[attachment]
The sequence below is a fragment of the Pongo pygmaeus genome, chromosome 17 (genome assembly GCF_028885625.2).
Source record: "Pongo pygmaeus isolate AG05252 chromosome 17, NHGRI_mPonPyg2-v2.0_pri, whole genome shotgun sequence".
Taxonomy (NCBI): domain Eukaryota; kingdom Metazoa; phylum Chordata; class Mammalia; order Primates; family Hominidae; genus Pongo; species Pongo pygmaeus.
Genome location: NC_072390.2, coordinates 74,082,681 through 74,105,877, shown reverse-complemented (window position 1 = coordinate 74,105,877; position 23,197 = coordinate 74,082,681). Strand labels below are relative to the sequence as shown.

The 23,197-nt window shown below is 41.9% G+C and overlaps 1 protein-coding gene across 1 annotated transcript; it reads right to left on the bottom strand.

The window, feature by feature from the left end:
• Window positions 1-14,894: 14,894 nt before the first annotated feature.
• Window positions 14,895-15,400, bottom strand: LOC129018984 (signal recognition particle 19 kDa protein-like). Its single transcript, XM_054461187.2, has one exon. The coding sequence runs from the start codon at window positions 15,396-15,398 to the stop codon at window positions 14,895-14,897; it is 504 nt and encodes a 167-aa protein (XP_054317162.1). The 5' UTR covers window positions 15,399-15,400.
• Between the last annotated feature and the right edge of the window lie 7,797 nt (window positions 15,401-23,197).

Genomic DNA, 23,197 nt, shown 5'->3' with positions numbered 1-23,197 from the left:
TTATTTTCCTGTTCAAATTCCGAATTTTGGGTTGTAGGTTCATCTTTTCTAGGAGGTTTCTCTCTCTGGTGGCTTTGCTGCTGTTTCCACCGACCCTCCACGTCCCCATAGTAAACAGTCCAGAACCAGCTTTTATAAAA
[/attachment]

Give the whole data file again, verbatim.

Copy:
The sequence below is a fragment of the Pongo pygmaeus genome, chromosome 17 (genome assembly GCF_028885625.2).
Source record: "Pongo pygmaeus isolate AG05252 chromosome 17, NHGRI_mPonPyg2-v2.0_pri, whole genome shotgun sequence".
Taxonomy (NCBI): domain Eukaryota; kingdom Metazoa; phylum Chordata; class Mammalia; order Primates; family Hominidae; genus Pongo; species Pongo pygmaeus.
Genome location: NC_072390.2, coordinates 74,082,681 through 74,105,877, shown reverse-complemented (window position 1 = coordinate 74,105,877; position 23,197 = coordinate 74,082,681). Strand labels below are relative to the sequence as shown.

The 23,197-nt window shown below is 41.9% G+C and overlaps 1 protein-coding gene across 1 annotated transcript; it reads right to left on the bottom strand.

The window, feature by feature from the left end:
• Window positions 1-14,894: 14,894 nt before the first annotated feature.
• Window positions 14,895-15,400, bottom strand: LOC129018984 (signal recognition particle 19 kDa protein-like). Its single transcript, XM_054461187.2, has one exon. The coding sequence runs from the start codon at window positions 15,396-15,398 to the stop codon at window positions 14,895-14,897; it is 504 nt and encodes a 167-aa protein (XP_054317162.1). The 5' UTR covers window positions 15,399-15,400.
• Between the last annotated feature and the right edge of the window lie 7,797 nt (window positions 15,401-23,197).

Genomic DNA, 23,197 nt, shown 5'->3' with positions numbered 1-23,197 from the left:
TTATTTTCCTGTTCAAATTCCGAATTTTGGGTTGTAGGTTCATCTTTTCTAGGAGGTTTCTCTCTCTGGTGGCTTTGCTGCTGTTTCCACCGACCCTCCACGTCCCCATAGTAAACAGTCCAGAACCAGCTTTTATAAAA